Ken Domon


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(1909–90), Japanese photojournalist. Joining Nihon Kobo publishers in 1935 as staff photographer for Nippon, a magazine devoted to disseminating Japanese culture, he adopted a German-influenced style encouraged by the editor-in-chief, Yonosuke Natori. Domon's photographs are strong, even rigid, face to face with his human or architectural subject, aiming for truthfulness and clarity. In 1939 he resigned over a conflict with Natori. The year 1941 saw him photographing Bunraku puppet theatre. After the war he concentrated on the lower end of society, Japan's beggars, shoeshine boys, and marginal people. He judged amateur competitions for the magazine Camera intermittently from 1950 to 1955, and for other magazines for several more years. Through the competitions and his teaching he propagated photographic realism and encouraged amateur photographers to pursue the straight, unstaged image. His charisma and style influenced many. Amongst his books are Muroji Temple (1954); and Hiroshima (1958), focusing on the victims of the atomic bomb thirteen years later. Children of the Chikuho Coal Miners (1960), printed cheaply on pulp paper, sold over 100,000 copies. Though partly paralysed by a stroke, he continued to photograph with a large-format camera from his wheelchair. The series Koji Junnrei (Temple Pilgrimages) and subsequent books of strong and reverent photographs of temples and Buddhist statues in Kyoto and Nara testify to his perseverance.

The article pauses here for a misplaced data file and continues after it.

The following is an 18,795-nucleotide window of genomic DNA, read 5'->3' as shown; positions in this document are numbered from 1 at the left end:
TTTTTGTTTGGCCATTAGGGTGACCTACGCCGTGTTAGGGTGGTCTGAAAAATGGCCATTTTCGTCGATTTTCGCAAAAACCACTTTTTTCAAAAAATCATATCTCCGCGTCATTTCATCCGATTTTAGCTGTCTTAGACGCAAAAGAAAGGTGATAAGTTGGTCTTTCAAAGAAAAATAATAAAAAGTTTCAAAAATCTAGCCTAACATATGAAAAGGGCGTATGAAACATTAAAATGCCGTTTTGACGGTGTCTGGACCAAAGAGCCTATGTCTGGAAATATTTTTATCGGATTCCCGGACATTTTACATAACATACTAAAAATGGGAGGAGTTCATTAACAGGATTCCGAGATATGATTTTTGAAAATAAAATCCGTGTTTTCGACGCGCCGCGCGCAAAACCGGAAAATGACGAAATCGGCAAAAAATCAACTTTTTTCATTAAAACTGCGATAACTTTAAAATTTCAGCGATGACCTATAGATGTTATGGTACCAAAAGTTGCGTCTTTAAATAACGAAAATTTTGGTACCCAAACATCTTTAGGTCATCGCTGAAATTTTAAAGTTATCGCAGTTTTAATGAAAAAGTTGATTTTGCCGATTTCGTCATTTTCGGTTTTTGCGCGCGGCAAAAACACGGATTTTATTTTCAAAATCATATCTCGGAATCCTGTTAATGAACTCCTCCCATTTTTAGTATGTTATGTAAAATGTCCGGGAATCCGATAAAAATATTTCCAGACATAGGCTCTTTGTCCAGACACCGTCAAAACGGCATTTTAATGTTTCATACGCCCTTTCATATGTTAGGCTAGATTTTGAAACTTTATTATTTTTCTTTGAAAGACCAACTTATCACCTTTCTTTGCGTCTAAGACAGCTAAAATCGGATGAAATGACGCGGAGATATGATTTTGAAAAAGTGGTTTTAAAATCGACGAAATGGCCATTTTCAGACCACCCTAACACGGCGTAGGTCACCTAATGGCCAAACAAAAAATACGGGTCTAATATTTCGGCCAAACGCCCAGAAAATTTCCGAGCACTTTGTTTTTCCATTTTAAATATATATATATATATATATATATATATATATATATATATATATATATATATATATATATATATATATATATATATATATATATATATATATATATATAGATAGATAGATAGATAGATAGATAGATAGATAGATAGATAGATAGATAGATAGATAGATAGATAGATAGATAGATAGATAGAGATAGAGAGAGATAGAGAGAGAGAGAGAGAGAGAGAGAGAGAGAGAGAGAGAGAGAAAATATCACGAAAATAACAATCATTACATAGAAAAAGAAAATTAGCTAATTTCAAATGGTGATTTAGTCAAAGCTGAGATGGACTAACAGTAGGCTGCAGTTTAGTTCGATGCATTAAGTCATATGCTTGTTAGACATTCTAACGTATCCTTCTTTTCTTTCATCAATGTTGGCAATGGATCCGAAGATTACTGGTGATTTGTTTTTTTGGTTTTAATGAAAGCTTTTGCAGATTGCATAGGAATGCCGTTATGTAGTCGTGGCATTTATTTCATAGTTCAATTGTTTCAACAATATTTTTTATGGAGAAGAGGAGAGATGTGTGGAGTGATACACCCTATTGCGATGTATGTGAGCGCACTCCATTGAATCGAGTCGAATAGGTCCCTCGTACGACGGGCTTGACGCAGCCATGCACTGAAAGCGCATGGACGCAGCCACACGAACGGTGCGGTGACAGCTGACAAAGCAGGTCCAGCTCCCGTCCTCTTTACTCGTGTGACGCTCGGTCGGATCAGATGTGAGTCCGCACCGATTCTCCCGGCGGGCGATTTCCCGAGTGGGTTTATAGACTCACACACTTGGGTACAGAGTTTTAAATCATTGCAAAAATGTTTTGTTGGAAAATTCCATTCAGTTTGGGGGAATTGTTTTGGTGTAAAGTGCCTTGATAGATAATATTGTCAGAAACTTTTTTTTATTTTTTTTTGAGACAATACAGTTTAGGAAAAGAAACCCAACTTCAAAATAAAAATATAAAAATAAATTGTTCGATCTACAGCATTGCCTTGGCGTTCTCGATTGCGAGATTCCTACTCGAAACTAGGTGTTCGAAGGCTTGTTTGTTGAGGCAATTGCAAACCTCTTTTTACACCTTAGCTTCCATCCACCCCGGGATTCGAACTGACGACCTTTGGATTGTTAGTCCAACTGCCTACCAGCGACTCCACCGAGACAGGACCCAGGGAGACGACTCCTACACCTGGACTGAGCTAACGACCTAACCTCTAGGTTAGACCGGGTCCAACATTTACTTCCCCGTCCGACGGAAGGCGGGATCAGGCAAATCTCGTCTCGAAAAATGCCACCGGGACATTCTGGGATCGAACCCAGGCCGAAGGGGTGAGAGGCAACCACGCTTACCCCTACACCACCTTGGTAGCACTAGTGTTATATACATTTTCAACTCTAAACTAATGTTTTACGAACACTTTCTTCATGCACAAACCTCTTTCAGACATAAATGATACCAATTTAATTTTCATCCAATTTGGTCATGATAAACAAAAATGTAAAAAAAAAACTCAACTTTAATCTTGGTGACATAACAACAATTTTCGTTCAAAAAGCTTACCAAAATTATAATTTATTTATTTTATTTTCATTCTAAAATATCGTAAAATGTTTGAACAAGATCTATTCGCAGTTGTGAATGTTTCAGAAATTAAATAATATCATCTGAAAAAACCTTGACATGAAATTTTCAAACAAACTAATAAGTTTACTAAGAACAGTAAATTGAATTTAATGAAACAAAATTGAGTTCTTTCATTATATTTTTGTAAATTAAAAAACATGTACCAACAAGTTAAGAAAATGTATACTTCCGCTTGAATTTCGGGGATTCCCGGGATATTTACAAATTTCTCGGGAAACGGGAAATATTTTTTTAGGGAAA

From The Oxford Companion to the Photograph in Oxford Reference.

Subjects: Photography and Photographs.

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